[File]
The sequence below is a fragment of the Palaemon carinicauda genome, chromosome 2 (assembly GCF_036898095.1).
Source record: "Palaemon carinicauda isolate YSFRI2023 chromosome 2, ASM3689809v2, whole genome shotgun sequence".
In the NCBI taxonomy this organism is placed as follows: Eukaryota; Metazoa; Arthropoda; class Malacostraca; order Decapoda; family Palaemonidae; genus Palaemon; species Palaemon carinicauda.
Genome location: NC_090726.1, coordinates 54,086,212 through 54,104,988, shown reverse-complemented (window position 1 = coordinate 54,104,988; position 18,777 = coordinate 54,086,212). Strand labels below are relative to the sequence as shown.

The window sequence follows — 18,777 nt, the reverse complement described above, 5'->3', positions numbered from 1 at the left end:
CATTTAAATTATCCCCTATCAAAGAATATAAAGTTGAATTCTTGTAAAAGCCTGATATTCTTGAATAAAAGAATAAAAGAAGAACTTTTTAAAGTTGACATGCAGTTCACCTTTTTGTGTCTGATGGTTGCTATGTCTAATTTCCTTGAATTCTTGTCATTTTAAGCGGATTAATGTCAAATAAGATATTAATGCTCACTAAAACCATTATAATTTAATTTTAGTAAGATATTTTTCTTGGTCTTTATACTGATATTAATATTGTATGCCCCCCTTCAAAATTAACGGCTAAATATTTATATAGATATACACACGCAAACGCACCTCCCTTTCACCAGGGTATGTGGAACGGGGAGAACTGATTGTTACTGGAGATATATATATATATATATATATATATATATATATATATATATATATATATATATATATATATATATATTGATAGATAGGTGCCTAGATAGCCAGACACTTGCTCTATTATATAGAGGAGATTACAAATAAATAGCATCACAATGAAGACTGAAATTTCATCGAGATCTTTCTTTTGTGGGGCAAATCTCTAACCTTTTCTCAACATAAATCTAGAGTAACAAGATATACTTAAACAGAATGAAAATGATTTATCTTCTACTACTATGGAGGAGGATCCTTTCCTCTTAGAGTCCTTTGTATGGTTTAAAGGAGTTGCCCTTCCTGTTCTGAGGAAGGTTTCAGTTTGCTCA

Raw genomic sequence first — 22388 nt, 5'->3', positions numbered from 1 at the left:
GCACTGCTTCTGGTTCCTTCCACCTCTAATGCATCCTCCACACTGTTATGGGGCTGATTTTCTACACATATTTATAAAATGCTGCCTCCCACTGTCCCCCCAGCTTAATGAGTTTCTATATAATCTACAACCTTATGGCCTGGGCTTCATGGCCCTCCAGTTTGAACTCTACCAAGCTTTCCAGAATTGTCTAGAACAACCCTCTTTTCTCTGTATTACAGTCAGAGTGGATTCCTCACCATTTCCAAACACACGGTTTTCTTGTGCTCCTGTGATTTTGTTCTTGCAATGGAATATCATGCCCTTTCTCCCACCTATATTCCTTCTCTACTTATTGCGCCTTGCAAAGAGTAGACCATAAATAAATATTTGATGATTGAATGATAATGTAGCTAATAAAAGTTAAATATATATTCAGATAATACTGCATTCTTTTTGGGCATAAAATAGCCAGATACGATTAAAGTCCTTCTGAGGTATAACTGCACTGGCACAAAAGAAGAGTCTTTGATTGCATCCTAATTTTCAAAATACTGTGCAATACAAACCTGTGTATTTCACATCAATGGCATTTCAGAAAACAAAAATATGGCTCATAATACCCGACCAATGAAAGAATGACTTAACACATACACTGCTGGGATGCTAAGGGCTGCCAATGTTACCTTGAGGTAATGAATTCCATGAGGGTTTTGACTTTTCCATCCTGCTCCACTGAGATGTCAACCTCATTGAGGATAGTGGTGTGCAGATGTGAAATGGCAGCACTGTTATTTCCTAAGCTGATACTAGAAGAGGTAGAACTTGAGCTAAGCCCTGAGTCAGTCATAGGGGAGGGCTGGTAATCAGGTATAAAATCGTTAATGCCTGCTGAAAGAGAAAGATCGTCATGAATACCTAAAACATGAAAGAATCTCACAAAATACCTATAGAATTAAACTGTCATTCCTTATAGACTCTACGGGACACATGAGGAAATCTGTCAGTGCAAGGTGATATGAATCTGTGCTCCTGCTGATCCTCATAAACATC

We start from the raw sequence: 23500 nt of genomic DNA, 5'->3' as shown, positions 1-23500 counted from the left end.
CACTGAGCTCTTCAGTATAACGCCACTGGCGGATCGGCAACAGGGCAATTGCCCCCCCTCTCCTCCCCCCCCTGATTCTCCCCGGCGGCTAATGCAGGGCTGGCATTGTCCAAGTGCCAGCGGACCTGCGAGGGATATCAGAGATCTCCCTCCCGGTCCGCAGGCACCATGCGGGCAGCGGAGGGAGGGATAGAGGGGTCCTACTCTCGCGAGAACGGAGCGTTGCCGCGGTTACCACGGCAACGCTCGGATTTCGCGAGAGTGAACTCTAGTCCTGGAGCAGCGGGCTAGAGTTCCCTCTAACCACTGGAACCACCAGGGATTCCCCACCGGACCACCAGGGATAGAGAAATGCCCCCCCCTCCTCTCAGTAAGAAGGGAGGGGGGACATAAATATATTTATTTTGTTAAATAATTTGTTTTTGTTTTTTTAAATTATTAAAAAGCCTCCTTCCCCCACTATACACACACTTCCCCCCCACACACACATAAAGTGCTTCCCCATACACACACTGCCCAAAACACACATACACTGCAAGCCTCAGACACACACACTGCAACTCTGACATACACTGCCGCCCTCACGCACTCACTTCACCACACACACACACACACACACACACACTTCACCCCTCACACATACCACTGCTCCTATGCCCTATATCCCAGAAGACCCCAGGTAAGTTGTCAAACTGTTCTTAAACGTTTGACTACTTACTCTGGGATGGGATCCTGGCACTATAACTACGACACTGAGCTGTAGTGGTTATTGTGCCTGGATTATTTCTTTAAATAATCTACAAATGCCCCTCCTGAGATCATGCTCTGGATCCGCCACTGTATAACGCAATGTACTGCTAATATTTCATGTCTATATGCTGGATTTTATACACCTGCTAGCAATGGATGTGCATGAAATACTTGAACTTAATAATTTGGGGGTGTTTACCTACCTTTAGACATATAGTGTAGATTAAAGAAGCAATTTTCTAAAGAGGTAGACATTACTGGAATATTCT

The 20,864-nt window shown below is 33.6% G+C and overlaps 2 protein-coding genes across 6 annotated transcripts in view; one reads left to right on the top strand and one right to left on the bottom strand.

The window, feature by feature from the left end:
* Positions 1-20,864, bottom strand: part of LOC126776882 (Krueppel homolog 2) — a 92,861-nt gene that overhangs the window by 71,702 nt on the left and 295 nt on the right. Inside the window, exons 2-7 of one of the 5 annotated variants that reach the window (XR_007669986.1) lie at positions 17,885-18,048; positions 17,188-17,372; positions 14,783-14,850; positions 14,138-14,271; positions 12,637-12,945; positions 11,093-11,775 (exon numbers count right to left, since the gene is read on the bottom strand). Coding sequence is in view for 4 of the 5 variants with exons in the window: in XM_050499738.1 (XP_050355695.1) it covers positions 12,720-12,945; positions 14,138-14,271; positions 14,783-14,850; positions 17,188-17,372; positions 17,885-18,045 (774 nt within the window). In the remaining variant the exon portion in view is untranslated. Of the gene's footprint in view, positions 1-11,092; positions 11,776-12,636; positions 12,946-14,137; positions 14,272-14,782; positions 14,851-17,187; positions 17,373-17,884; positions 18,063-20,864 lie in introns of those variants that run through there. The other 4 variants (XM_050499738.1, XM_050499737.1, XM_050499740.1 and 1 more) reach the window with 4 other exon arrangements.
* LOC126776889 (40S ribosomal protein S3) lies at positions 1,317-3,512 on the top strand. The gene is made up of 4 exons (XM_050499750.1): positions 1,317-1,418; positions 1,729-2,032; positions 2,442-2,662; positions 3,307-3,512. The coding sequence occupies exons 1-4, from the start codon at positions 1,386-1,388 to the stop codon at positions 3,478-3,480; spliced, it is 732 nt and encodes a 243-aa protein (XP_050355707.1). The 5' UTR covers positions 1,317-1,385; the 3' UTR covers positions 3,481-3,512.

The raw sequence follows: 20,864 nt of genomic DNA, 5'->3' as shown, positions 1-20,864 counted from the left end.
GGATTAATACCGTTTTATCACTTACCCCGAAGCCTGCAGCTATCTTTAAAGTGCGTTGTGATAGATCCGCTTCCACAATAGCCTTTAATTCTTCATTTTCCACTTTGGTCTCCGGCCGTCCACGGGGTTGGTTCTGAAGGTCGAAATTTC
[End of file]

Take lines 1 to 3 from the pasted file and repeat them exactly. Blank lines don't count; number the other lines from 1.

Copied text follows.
The sequence below is a fragment of the Palaemon carinicauda genome, chromosome 2 (assembly GCF_036898095.1).
Source record: "Palaemon carinicauda isolate YSFRI2023 chromosome 2, ASM3689809v2, whole genome shotgun sequence".
In the NCBI taxonomy this organism is placed as follows: Eukaryota; Metazoa; Arthropoda; class Malacostraca; order Decapoda; family Palaemonidae; genus Palaemon; species Palaemon carinicauda.